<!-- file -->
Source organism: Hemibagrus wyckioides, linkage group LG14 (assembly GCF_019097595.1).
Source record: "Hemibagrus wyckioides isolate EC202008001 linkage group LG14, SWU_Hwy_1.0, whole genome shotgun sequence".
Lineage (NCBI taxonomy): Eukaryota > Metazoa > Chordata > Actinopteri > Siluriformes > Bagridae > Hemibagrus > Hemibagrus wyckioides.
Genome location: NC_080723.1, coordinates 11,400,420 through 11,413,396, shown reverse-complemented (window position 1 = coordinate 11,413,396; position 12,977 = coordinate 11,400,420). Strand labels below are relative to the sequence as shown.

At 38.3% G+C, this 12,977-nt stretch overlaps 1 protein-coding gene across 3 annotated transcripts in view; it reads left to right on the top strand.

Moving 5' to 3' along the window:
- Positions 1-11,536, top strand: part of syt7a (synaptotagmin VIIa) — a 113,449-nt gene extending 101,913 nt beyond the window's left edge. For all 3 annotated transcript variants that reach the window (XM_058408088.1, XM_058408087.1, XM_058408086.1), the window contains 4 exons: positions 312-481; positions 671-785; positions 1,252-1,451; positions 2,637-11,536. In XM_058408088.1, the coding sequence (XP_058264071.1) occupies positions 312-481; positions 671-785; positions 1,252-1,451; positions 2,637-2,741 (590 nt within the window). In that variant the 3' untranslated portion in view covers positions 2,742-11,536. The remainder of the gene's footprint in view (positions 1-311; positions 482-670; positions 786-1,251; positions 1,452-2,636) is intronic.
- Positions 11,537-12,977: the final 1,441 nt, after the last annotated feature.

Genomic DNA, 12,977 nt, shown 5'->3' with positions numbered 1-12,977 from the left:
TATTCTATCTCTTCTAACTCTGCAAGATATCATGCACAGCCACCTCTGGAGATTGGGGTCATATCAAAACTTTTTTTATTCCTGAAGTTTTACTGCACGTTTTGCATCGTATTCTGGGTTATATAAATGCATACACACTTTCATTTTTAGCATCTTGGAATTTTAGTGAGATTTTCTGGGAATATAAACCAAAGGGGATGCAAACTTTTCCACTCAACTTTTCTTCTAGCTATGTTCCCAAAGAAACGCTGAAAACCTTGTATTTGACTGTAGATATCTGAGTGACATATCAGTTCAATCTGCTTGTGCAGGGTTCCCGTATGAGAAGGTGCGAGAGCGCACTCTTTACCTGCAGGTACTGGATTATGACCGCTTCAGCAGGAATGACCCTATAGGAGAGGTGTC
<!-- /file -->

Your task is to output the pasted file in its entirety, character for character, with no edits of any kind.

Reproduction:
Source organism: Hemibagrus wyckioides, linkage group LG14 (assembly GCF_019097595.1).
Source record: "Hemibagrus wyckioides isolate EC202008001 linkage group LG14, SWU_Hwy_1.0, whole genome shotgun sequence".
Lineage (NCBI taxonomy): Eukaryota > Metazoa > Chordata > Actinopteri > Siluriformes > Bagridae > Hemibagrus > Hemibagrus wyckioides.
Genome location: NC_080723.1, coordinates 11,400,420 through 11,413,396, shown reverse-complemented (window position 1 = coordinate 11,413,396; position 12,977 = coordinate 11,400,420). Strand labels below are relative to the sequence as shown.

At 38.3% G+C, this 12,977-nt stretch overlaps 1 protein-coding gene across 3 annotated transcripts in view; it reads left to right on the top strand.

Moving 5' to 3' along the window:
- Positions 1-11,536, top strand: part of syt7a (synaptotagmin VIIa) — a 113,449-nt gene extending 101,913 nt beyond the window's left edge. For all 3 annotated transcript variants that reach the window (XM_058408088.1, XM_058408087.1, XM_058408086.1), the window contains 4 exons: positions 312-481; positions 671-785; positions 1,252-1,451; positions 2,637-11,536. In XM_058408088.1, the coding sequence (XP_058264071.1) occupies positions 312-481; positions 671-785; positions 1,252-1,451; positions 2,637-2,741 (590 nt within the window). In that variant the 3' untranslated portion in view covers positions 2,742-11,536. The remainder of the gene's footprint in view (positions 1-311; positions 482-670; positions 786-1,251; positions 1,452-2,636) is intronic.
- Positions 11,537-12,977: the final 1,441 nt, after the last annotated feature.

Genomic DNA, 12,977 nt, shown 5'->3' with positions numbered 1-12,977 from the left:
TATTCTATCTCTTCTAACTCTGCAAGATATCATGCACAGCCACCTCTGGAGATTGGGGTCATATCAAAACTTTTTTTATTCCTGAAGTTTTACTGCACGTTTTGCATCGTATTCTGGGTTATATAAATGCATACACACTTTCATTTTTAGCATCTTGGAATTTTAGTGAGATTTTCTGGGAATATAAACCAAAGGGGATGCAAACTTTTCCACTCAACTTTTCTTCTAGCTATGTTCCCAAAGAAACGCTGAAAACCTTGTATTTGACTGTAGATATCTGAGTGACATATCAGTTCAATCTGCTTGTGCAGGGTTCCCGTATGAGAAGGTGCGAGAGCGCACTCTTTACCTGCAGGTACTGGATTATGACCGCTTCAGCAGGAATGACCCTATAGGAGAGGTGTC